Damaged greenhouses have given about 80 Buckhannon-Upshur High School students the opportunity to dig into a hands-on learning project.
The remains of greenhouse structures still stand behind the school after sustaining damages from the June 28 destructive storm that swept through the state. The damages will be repaired and improvements made with the assistance of the students, who are helping out for class credit and job experience and to expand their education.
The storm damaged the plastic covering of the greenhouses, said Joseph Hymes, agriculture teacher and Future Farmers of America advisor.
The Inter-Mountain photo by Melissa Toothman
Buckhannon-Upshur High School students have teamed up to improve and repair their school’s on-campus greenhouses used for laboratory studies. The greenhouses were damaged in the June 28 destructive storm, so about 80 students are taking the opportunity to not only repair the damages, but also to strengthen and improve upon what was already there.
"Without a covering, we can't maintain a temperature that's warm enough to grow some plants this time of year," Hymes said. "Other than the covering on the greenhouse, there weren't any other damages."
After the storm, however, the damaged covering exposed the interior of the greenhouses, Hymes said.
With a budget of about $31,000 from insurance funds, Hymes and his students plan to put every penny toward repairs and improvements of the greenhouses, through adding reinforcements to the structure, upgrading walls and purchasing a more durable covering.
The covering on the greenhouses before the storm was made of polyethylene plastic.
"It's cheap and efficient, but it's not always as durable (and doesn't have) the longevity some of the other materials (have)," Hymes said, adding that a different plastic covering is on order. "It's a polyethylene the same way, but it's used in a different fashion."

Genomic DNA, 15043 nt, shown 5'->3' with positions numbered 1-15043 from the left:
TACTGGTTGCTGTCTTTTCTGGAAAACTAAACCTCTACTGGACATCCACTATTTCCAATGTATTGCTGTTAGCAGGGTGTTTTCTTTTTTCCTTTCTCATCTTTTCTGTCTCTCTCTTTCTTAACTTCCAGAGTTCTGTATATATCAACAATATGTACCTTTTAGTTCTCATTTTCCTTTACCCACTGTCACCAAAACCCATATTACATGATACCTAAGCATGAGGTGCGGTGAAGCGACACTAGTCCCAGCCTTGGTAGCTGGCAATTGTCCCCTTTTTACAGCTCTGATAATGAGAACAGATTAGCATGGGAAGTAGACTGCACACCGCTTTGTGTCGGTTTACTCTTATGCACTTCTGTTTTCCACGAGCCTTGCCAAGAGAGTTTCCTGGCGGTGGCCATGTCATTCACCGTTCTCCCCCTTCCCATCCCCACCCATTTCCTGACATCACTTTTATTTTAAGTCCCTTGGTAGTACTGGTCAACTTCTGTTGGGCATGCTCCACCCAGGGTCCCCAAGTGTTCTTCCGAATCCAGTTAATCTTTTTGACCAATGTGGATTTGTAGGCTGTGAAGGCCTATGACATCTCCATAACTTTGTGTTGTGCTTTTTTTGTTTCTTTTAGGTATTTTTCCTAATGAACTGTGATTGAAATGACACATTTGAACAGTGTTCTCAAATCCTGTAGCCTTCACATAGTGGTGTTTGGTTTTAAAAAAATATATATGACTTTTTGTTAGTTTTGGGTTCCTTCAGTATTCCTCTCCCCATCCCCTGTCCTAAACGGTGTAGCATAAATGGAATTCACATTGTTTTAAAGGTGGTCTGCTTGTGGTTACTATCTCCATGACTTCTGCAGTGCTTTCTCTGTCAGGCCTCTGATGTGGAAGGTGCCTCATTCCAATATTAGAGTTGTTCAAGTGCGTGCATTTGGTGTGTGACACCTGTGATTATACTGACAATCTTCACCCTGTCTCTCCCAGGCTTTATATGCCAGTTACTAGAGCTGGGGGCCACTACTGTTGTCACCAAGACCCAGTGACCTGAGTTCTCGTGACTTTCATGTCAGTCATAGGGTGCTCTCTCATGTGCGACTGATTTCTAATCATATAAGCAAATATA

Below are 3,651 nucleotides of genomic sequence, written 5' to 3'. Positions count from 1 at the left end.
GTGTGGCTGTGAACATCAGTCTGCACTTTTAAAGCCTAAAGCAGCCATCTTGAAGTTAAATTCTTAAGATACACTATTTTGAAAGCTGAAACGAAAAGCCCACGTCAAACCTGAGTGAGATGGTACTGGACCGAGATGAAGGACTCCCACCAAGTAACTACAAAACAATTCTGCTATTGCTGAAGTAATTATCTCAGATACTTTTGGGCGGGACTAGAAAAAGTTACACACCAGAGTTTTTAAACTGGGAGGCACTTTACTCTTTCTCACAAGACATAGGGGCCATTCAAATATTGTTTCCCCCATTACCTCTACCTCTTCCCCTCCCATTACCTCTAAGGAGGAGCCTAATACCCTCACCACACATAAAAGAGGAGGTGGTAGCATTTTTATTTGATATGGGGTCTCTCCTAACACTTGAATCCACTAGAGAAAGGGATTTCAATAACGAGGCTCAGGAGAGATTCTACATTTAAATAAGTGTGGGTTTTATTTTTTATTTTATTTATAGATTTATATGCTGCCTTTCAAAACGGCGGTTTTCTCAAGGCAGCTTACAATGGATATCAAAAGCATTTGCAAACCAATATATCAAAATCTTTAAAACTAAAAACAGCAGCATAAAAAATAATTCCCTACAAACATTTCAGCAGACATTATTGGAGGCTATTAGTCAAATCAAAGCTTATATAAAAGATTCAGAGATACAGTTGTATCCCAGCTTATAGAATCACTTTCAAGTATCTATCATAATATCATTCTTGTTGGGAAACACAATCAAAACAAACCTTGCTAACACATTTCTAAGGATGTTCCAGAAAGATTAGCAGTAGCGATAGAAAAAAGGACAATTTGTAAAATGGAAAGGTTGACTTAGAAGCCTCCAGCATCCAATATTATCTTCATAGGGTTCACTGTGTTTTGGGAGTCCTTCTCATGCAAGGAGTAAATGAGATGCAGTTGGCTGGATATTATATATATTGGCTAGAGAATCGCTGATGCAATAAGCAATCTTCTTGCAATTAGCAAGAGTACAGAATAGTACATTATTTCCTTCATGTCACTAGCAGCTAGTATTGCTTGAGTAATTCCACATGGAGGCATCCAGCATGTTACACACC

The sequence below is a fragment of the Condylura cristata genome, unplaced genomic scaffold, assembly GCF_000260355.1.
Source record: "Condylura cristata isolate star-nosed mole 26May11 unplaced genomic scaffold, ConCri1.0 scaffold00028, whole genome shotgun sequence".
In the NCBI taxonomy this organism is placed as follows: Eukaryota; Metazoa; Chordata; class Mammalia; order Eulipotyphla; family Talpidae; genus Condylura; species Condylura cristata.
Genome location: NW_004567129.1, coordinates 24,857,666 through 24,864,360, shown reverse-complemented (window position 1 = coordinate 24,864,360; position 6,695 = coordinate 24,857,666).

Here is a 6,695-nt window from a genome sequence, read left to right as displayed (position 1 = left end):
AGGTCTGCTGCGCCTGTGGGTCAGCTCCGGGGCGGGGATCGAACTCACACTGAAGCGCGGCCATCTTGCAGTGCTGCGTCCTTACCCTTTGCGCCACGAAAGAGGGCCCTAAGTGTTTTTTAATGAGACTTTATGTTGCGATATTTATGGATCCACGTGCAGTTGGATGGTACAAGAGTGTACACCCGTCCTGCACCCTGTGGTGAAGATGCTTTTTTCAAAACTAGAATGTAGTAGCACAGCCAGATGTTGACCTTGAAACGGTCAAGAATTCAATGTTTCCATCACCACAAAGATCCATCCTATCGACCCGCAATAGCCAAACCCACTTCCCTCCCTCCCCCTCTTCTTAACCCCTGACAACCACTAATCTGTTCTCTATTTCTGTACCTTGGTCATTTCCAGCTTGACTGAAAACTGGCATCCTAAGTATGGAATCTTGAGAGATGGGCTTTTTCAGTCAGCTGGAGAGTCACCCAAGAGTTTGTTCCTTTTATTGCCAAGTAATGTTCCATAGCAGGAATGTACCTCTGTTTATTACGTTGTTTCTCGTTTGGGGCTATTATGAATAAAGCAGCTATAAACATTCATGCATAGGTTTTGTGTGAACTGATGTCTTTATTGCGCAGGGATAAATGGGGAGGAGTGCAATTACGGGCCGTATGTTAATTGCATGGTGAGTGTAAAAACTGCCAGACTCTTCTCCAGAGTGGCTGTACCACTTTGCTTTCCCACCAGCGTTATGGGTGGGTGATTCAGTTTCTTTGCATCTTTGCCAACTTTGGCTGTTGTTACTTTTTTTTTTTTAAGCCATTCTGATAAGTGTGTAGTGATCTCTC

The new covering has an insulating air space between two layers, has an improved and more even distribution of light, and has a better warranty.
Although the new covering has not arrived, students have already started taking steps toward improving the greenhouses' structure and preparing for when the plastic is ready to be installed. Hymes said he is hoping the delivery will be made early in November.
Students have already installed new walls and helped to clean the area around the greenhouses. Also, students have installed some galvanized steel cabling as structural reinforcement.
Upcoming projects for the students include refurbishing electrical systems and installing heaters and exhaust fans.
"You learn the proper way to build a greenhouse and to know that you've got to not only help Mr. Hymes, but the class," said Bobby Heater, a 17-year-old horticulture student who is working with her classmates on the greenhouse restoration.
Hymes' students receive grades for the work they do with the greenhouses.
Also, they have the option to use Hymes as a future job reference.
"It means a lot, because the school can use it for the future," said Justin Poling, a 16-year-old horticulture student. "We get to help our class, and we get to have a greenhouse."
Without a greenhouse, the students educational opportunities would be limited, Hymes said.
"There's a few things we can do, but the size and scale of what we can do in here is much greater than what we could do in a classroom window or under a light in the classroom," Hymes said, adding that classes such as biology also make use of the greenhouse.
"These greenhouses are a huge laboratory opportunity for students that work with some scientific principles and some things they need to know about plants in general."
The greenhouses aren't just used by BUHS students. Hymes said that West Virginia Wesleyan College students have utilized the greenhouses in the past for laboratory space. Individuals in the community, as well as teachers, have allowed their plants to be stored and cut at the greenhouses.
The City of Buckhannon has used part of the greenhouse space to produce plants for streetscapes and landscapes downtown for at least the past six years, Hymes said. Every spring, the classes host a vegetable and bedding plant sale, earning money to replenish equipment for the greenhouse.
"So it's not just us benefiting from it," Hymes said. "It's pretty big for the community."
Contact Melissa Toothman by email at mtoothman @theintermountain.com.